Troubador The Death of an Invisible Man

Released: 28/09/2020

ISBN: 9781838595388

eISBN: 9781800467132

Format: Paperback/eBook

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The Death of an Invisible Man


“I am unique. I belong to a tribe of one.” So says Hare Yehuda Felatu at the opening of his autobiography. Born in 1930, his mother was a Welsh Jewish socialist intellectual, his father a New Zealand Maori All-black rugby star. He goes on to give an account of his remarkable (if ‘invisible’) life: from being part of the bohemian set in Soho’s Colony Room in the 1950s, where he became a friend, model and part-time bodyguard to Francis Bacon to working for the Kray Twins in the 60s and being befriended in the 1970s and 80s by the likes of Lord Boothby, Princess Margaret and members of Margaret Thatcher’s government.

So, how does he end up lying dead on a London street in 2001? 

Becky Stone, a young researcher, becomes obsessed with Felatu, partly because he happened to die around the corner from where she lives, but mostly because she is researching 1950s bohemian Soho for an exhibition. And so, she begins her own investigation into his murder, during which she meets the mysterious David Reznikoff, the only person left who had known Felatu since the 1950s. Through him, she discovers the manuscript of Felatu’s autobiography.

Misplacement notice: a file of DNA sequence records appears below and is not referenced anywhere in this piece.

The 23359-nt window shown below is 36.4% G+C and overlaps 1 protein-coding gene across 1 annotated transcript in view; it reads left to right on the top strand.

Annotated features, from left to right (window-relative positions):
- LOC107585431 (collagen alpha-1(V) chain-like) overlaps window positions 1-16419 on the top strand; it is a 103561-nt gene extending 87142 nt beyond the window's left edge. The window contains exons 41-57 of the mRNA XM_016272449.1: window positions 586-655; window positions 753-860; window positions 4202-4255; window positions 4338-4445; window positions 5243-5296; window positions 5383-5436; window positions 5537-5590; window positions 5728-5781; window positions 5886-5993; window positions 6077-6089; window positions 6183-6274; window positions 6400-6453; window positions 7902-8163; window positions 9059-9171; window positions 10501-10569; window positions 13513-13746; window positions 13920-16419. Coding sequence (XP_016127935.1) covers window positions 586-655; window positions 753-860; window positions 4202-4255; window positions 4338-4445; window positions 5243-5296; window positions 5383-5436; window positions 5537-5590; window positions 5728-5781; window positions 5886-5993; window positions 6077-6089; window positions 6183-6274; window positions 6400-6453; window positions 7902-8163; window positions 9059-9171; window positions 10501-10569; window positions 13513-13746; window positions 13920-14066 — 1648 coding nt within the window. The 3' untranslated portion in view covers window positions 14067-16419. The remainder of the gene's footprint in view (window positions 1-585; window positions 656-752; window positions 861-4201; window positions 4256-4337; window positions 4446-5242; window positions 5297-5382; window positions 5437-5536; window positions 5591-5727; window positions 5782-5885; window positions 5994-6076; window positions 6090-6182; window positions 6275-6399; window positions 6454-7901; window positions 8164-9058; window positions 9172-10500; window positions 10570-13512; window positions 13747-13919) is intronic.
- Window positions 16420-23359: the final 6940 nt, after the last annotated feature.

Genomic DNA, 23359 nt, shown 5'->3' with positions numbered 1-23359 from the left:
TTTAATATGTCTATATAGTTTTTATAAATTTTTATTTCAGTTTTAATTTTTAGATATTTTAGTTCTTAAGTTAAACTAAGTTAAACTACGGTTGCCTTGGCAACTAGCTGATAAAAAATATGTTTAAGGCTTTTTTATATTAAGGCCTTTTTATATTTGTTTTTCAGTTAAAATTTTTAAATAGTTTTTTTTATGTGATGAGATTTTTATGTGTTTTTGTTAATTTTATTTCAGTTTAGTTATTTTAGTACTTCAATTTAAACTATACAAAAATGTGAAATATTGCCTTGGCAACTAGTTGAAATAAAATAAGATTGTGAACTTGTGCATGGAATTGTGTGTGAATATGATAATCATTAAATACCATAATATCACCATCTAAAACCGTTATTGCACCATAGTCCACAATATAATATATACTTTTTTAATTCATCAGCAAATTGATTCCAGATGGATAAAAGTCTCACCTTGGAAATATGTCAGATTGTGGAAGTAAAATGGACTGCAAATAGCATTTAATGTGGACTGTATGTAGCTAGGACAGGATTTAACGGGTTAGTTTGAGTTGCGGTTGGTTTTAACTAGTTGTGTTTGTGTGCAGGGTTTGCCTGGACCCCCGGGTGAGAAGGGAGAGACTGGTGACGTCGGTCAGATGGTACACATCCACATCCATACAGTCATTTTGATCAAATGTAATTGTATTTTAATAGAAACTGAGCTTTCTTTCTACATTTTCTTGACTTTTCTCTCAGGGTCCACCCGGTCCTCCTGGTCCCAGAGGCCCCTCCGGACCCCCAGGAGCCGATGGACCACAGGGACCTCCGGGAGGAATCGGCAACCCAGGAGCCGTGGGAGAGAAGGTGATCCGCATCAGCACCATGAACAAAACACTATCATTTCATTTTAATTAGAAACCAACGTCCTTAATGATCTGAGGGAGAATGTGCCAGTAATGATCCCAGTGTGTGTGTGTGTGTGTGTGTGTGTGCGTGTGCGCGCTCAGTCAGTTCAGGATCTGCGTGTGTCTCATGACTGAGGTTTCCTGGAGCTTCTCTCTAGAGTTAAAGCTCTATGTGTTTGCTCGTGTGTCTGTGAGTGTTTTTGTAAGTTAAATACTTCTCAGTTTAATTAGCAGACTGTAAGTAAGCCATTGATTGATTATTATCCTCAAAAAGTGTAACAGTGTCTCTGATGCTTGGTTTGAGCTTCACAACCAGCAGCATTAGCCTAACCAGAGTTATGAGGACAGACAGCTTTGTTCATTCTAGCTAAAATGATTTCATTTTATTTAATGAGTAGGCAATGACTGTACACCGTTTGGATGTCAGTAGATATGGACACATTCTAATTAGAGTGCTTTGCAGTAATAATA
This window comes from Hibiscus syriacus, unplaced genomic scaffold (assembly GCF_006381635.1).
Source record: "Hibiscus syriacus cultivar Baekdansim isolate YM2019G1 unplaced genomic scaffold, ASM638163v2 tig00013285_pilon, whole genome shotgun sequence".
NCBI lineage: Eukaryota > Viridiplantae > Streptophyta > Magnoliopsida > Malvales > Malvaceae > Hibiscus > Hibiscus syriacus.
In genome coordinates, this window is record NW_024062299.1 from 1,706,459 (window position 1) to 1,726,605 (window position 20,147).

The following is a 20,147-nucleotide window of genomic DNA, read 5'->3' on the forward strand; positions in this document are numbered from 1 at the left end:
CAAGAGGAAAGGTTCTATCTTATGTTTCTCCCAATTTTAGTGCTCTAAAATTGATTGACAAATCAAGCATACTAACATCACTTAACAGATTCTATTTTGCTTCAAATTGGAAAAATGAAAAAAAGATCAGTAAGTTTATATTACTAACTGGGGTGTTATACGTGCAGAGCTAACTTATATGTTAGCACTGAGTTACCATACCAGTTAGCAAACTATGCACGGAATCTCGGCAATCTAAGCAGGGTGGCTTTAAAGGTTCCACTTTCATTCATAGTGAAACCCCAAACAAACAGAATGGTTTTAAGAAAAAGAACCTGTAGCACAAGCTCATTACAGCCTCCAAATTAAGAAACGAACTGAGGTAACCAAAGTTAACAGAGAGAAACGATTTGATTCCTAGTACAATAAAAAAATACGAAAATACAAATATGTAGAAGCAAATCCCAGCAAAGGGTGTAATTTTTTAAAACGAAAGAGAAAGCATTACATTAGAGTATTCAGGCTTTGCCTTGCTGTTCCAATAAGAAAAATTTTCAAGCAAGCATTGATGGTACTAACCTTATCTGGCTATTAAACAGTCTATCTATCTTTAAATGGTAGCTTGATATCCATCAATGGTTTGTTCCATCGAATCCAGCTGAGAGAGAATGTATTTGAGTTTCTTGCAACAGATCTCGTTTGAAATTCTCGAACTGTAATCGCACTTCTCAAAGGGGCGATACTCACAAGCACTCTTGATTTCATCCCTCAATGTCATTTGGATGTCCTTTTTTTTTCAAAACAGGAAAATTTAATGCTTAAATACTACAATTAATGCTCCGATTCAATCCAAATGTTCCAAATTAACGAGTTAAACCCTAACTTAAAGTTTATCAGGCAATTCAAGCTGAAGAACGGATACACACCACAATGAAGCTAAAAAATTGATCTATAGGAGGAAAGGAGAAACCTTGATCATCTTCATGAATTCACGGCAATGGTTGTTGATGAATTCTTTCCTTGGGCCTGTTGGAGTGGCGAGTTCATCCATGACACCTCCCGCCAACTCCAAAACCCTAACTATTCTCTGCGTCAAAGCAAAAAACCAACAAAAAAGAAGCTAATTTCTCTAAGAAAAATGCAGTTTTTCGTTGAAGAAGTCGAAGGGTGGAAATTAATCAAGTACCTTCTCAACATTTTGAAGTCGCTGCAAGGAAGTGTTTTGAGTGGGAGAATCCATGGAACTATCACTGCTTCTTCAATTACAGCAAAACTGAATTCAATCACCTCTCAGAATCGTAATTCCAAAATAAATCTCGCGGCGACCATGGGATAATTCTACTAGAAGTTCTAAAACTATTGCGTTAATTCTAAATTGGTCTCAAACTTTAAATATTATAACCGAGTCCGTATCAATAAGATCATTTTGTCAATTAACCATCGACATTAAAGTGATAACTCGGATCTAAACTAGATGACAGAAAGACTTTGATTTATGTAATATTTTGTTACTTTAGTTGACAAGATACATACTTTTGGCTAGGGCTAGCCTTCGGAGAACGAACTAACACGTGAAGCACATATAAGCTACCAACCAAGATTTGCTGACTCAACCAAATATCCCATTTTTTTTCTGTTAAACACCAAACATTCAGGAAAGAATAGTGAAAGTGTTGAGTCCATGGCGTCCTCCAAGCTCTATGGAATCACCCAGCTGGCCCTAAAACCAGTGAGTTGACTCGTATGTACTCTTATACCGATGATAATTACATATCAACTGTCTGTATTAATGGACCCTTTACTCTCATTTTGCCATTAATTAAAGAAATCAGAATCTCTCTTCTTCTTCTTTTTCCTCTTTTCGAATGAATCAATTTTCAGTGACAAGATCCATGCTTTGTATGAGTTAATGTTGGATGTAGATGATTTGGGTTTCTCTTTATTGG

Will it reveal clues as to who murdered him and why?

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Stephen Goldenberg

I was born in London and have lived there most of my life. I studied for a law degree at Oxford University but subsequently decided to train to be a secondary school English and Media Studies teacher. I taught in inner London comprehensives until taking early retirement to concentrate on my writing.

During my teaching career, I co-edited and wrote articles for a radical education magazine, edited and produced teaching books and materials for schools' television and edited two books of teaching resources for Hutchinsons. I contributed stories to a publication Teachers as Writers and to Waterfront, a writers' magazine published by Waterman's Art Centre. I also wrote occasional articles for other educational publications including the TES and contributed to broadcasts on Radio 4. In the mid-1980s I wrote a novel, The Lesson, which received some positive feedback. I self-published my second novel, Stony Ground, a few years ago.

I now divide my time between London and an old stone house in South-Western France which I've renovated with my partner. My next novel will be set in London and South-West France.

As well as writing, I'm an avid reader and enjoy walking, cycling, cinema and theatre-going and watching football.

Me on the Isle of Mull
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